Chapter 10

Non-Mean-Variance Investment Decisions

The mean-variance investment decision criterion is relevant when asset returns are normally distributed or investors' utility functions are quadratic.1 In other words, the mean-variance approach holds in the circumstances that the two parameters, mean and variance, are sufficient to describe the investment environment. Therefore, when asset returns are not normally distributed or utility functions are not quadratic, other investment decision tools are needed.2 This chapter introduces six other portfolio selection criteria: the geometric mean return (GMR) criterion, the safety-first criterion, value at risk (VaR), semivariance, stochastic dominance, and the mean-variance-skewness criterion. Although some of these criteria still use the first and second moment (mean and variance), they do not require a specific statistical distribution.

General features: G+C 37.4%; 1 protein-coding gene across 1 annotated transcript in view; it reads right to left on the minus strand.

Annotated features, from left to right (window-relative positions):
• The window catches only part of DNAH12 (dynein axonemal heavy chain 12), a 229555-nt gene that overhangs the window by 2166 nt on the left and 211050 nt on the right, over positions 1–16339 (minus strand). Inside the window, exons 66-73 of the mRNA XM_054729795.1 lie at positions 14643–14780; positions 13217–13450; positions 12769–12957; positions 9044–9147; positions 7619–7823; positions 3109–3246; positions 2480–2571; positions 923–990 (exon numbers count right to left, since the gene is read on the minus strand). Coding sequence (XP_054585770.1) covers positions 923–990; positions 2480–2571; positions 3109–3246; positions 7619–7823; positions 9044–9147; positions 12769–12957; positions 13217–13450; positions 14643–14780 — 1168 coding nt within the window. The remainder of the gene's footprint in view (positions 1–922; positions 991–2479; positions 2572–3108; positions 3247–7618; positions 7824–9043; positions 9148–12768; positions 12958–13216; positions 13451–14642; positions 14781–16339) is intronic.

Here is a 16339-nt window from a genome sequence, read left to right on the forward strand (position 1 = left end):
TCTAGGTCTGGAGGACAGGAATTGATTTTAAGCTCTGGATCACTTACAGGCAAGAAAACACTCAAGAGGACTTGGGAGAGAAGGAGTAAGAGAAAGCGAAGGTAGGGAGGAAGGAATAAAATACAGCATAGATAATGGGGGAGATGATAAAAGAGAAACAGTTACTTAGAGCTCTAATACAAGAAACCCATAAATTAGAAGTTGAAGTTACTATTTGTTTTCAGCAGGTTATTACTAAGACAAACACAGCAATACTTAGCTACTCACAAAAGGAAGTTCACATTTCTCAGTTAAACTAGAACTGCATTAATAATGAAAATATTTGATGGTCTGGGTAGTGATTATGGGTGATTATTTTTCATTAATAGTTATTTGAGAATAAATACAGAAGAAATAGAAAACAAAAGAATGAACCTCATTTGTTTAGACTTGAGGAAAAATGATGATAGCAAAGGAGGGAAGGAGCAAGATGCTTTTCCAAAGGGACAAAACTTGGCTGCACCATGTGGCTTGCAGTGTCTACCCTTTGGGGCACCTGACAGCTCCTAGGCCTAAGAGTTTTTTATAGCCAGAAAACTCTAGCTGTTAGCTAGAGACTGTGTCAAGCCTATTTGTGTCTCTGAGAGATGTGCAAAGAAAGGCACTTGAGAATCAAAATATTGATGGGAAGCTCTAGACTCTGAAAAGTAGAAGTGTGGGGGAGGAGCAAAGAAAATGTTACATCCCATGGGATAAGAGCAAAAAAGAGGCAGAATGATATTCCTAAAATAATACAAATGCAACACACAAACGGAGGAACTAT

10.1 Geometric Mean Return Criterion

The geometric mean of past historical returns, , is defined as


Instead of adding together returns to obtain the mean return, one plus the holding period return is serially multiplied. In historical return observations we assume that each of the observations occurs equally likely, that is, with equal probability of . Alternatively, when the probability of each ...

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